Srinagar, INDIA — Christians in the flood-affected Srinagar district in the Kashmir region of South Asia say they will celebrate a simple Christmas this year as their church has yet to reopen after a devastating flood in September killed more than 450 people and affected millions more.
The 128-year-old Holy Family Catholic Church, which serves 50 Catholic families in the district, remains damp after flooding inundated it on Sept. 6.
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Tens of thousands of people were left stranded that month when floods and landslides triggered by heavy monsoon rains devastated parts of Indian-administered Kashmir and Pakistan’s neighboring Punjab province.
“We are not celebrating Christmas this year,” said Fr. Mathew Thomas, the local parish priest. “There will be simple prayers held in a room adjacent to the Church, which has yet to be reopened. It needs a lot of restoration.”
The priest added that his parishioners have little motivation to be festive this year, and the region still has a pressing need for support from the government, which he says has yet to send a representative to visit the flood-affected areas.
“I have been discharged from my duties here after decades of service. This is unfortunate because for the first time in my life the Christmas celebrations will not be held here,” said Rashid Ahmad of Srinagar, who has worked as a sweeper in the church for more than 30 years.
Thomas said most of the Catholic families lost their homes in the flooding and relocated to distant towns.
Maryam Shammi, a parishioner whose home was damaged in the flooding, said she and her family will spend this Christmas offering simple prayers for those in need instead of celebrating with friends.
“We used to invite our Muslim friends for Christmas lunch, but this year no such celebrations will occur,” she said.
In the days after the flood, the Catholic Bishops' Conference of India appealed to Catholics to mobilize funds and materials to augment church relief work in the area. The bishops' Sept. 10 appeal expressed "sympathy and solidarity with those thousands of people who lost their homes, shelters and other establishments due to the unprecedented deluge," the worst in 60 years.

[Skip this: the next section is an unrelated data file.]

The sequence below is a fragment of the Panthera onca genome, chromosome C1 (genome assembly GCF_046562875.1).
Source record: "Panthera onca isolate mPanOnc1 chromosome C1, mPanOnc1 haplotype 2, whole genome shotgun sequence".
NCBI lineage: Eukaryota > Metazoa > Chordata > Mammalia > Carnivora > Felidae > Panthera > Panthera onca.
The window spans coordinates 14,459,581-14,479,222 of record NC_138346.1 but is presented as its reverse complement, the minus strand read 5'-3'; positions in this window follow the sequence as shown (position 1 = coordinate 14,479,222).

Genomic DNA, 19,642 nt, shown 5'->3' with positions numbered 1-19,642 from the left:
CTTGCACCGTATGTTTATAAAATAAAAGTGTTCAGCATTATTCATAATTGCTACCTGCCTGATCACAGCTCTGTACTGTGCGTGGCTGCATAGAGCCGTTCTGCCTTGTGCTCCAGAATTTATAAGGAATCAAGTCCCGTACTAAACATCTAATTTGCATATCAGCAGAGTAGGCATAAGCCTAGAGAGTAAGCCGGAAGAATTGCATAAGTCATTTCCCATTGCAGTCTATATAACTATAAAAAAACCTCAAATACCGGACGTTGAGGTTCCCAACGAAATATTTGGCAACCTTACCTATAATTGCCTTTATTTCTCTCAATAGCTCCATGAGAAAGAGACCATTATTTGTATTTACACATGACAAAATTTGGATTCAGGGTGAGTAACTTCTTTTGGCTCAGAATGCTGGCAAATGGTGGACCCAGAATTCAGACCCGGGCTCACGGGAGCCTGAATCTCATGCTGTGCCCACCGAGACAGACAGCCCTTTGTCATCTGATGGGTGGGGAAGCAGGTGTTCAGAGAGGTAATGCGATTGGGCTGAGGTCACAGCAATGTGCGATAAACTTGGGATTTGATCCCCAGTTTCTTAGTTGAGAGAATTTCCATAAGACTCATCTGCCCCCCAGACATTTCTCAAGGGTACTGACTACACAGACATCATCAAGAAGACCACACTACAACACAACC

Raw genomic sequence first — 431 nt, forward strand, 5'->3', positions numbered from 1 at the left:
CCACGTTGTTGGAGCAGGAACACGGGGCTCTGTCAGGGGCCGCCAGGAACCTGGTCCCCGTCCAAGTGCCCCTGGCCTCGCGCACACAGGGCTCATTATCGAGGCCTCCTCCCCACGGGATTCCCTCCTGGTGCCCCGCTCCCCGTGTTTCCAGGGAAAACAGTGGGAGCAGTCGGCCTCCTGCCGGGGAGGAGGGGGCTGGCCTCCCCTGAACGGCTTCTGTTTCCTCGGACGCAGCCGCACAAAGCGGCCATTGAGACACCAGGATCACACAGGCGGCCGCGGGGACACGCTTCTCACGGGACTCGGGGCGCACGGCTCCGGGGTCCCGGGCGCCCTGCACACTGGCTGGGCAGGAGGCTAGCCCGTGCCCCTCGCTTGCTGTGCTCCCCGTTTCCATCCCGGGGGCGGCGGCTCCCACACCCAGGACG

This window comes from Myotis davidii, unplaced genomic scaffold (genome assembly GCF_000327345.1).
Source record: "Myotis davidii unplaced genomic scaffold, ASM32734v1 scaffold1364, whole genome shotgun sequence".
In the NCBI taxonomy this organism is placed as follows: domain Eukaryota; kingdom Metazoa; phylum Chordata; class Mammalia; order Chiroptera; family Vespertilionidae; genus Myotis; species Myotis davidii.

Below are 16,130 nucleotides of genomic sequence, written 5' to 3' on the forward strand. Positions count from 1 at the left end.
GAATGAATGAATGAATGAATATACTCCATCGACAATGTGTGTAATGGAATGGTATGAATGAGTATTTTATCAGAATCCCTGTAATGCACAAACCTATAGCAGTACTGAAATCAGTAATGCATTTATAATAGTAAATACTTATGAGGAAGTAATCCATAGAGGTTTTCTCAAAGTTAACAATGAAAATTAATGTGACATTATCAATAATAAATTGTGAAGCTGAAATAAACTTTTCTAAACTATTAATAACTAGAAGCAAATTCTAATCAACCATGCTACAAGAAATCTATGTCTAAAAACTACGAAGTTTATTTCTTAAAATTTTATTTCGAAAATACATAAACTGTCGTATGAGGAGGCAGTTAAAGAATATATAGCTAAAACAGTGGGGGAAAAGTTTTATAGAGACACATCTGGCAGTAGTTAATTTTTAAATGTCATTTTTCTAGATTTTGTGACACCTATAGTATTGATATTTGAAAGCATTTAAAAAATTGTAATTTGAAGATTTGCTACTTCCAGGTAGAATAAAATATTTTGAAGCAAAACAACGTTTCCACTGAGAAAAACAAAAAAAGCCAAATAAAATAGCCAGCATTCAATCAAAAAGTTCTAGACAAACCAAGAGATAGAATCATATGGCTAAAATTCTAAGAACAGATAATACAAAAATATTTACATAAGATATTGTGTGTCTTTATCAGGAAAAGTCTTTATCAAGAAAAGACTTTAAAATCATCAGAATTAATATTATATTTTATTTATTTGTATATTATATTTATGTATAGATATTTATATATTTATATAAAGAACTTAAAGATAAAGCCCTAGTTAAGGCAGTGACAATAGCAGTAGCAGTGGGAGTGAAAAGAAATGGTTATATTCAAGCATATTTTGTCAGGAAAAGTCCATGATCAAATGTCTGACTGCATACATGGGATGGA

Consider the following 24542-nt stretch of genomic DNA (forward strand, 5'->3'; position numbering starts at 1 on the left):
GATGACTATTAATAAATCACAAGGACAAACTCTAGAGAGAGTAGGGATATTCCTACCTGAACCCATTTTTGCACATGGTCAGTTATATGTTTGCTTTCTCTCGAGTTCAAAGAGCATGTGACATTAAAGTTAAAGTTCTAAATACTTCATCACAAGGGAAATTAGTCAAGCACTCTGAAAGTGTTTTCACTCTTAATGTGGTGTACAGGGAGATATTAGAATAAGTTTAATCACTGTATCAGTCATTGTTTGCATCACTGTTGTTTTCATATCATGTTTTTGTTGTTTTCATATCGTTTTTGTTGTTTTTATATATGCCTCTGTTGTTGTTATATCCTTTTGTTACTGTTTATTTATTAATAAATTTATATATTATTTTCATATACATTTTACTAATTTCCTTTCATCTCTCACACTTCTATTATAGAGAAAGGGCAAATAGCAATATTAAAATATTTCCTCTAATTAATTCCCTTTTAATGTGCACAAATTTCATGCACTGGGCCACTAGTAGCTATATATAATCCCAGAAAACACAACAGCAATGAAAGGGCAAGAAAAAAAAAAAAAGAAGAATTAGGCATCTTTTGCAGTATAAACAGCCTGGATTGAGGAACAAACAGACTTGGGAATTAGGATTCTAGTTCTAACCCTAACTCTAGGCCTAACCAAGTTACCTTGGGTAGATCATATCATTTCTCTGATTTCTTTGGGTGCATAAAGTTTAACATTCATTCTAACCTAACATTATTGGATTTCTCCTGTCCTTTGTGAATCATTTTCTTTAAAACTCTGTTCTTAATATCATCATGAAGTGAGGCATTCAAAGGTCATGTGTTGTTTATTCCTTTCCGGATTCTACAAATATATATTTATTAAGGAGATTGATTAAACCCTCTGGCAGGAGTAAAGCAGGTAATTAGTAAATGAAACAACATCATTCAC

In the appeal to the bishops and other leaders of the church, the conference president, Cardinal Baselios Thottunkal, exhorted "the community of faithful, institutions and people of good will to contribute generously to rebuild the lives of the people."
The floodwater left many people marooned, even stifling relief efforts, such as those of Caritas India (the social action wing of the Indian church), as security forces in Srinagar, the worst hit area, had to turn away additional relief workers, viewing them as a liability at that early stage.
"It is total chaos there (in Srinagar). We could not enter the city," Prakash Singh, a Caritas India worker who had to return to Delhi Sept. 9, told CNS in mid-September.Meanwhile, a parliamentary committee report on Monday criticized Kashmir state authorities for failing to adequately warn residents of the impending disaster.
The parliamentary committee report also instructed the federal government “not shrug off its responsibility” in rebuilding flood-hit areas and provide “requisite financial assistance.”
Kashmir has asked Indian Prime Minister Narendra Modi’s government for 440 billion rupees ($6.3 billion) for repairing the flood damage.
Catholic News Service and Agence France-Presse contributed to this reporting.
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